Association of Pathologic Nodal Staging Quality With Survival Among Patients With Non–Small Cell Lung Cancer After Resection With Curative Intent

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Pathologic nodal stage is the most significant prognostic factor in resectable non–small cell lung cancer (NSCLC). The International Association for the Study of Lung Cancer NSCLC staging project revealed intercontinental differences in N category–stratified survival. These differences may indicate differences not only in cancer biology but also in the thoroughness of the nodal examination.


To determine whether survival was affected by sequentially more stringent definitions of pN staging quality in a cohort of patients with NSCLC after resection with curative intent.


This observational study used the Mid-South Quality of Surgical Resection cohort, a population-based database of lung cancer resections with curative intent. A total of 2047 consecutive patients who underwent surgical resection at 11 hospitals with at least 5 annual lung cancer resections in 4 contiguous US Dartmouth hospital referral regions in northern Mississippi, eastern Arkansas, and western Tennessee (>90% of the eligible population) were included. Resections were performed from January 1, 2009, through January 25, 2016. Survival was evaluated with the Kaplan-Meier method and Cox proportional hazards models.


Eight sequentially more stringent pN staging quality strata included the following: all patients (group 1); those with complete resections only (group 2); those with examination of at least 1 mediastinal lymph node (group 3); those with examination of at least 10 lymph nodes (group 4); those with examination of at least 3 hilar or intrapulmonary and at least 3 mediastinal lymph nodes (group 5); those with examination of at least 10 lymph nodes, including at least 1 mediastinal lymph node (group 6); those with examination of at least 1 hilar or intrapulmonary and at least 3 mediastinal nodal stations (group 7); and those with examination of at least 1 hilar or intrapulmonary lymph node, at least 10 total lymph nodes, and at least 3 mediastinal nodal stations (group 8).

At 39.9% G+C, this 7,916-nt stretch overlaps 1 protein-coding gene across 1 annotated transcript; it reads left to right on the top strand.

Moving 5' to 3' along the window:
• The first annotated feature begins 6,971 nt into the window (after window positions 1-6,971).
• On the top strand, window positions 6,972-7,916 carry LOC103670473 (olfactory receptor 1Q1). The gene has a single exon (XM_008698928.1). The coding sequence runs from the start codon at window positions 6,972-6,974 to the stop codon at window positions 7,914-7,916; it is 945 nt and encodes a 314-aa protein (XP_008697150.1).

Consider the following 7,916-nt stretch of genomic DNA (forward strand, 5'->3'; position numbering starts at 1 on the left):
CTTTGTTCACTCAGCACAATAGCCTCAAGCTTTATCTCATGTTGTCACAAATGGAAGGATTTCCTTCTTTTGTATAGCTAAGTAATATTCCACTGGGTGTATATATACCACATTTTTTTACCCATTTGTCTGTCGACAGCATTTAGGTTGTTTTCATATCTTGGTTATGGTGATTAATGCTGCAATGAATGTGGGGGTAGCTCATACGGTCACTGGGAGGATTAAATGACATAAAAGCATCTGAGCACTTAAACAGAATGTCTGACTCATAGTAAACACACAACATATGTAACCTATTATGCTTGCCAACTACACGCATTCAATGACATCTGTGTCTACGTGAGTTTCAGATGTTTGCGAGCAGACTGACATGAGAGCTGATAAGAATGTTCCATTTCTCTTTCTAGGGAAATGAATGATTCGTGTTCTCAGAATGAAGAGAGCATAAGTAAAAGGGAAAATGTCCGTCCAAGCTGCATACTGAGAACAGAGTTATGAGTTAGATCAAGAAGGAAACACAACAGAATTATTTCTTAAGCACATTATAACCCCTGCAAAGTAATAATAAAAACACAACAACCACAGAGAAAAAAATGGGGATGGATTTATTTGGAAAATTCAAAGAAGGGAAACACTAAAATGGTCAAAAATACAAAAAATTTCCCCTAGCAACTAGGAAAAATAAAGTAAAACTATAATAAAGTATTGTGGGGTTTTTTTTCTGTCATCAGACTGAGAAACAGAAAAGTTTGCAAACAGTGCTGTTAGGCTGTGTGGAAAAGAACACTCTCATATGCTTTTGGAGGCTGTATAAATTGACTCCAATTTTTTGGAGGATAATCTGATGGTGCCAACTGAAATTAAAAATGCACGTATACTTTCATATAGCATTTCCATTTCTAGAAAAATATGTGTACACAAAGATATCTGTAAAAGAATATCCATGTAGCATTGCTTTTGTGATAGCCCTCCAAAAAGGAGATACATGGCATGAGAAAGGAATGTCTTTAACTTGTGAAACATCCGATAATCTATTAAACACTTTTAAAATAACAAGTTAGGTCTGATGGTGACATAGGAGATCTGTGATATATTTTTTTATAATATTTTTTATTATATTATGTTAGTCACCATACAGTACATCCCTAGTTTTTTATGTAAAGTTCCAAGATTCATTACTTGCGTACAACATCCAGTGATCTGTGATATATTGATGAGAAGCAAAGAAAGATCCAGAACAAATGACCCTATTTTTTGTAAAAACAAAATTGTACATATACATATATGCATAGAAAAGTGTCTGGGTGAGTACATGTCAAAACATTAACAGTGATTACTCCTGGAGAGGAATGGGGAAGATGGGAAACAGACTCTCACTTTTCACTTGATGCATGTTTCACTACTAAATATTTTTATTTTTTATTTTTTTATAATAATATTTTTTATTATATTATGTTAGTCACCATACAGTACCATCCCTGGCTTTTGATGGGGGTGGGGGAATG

Main Outcomes and Measures

N category–stratified overall survival.


Of the total 2047 patients (1046 men [51.1%] and 1001 women [48.9%]; mean [SD] age, 67.0 [9.6] years) included in the analysis, the eligible analysis population ranged from 541 to 2047, depending on stringency. Sequential improvement in the N category–stratified 5-year survival of pN0 and pN1 tumors was found from the least stringent group (0.63 [95% CI, 0.59-0.66] for pN0 vs 0.46 [95% CI, 0.38-0.54] for pN1) to the most stringent group (0.71 [95% CI, 0.60-0.79] for pN0 vs 0.60 [95% CI, 0.43-0.73] for pN1). The pN1 cohorts with 3 or more mediastinal nodal stations examined had the most striking survival improvements. More stringently defined mediastinal nodal examination was associated with better separation in survival curves between patients with pN1 and pN2 tumors.

Conclusions and Relevance

The prognostic value of pN stratification depends on the thoroughness of examination. Differences in thoroughness of nodal staging may explain a large proportion of intercontinental survival differences. More thorough nodal examination practice must be disseminated to improve the prognostic value of the TNM staging system. Future updates of the TNM staging system should incorporate more quality restraints.

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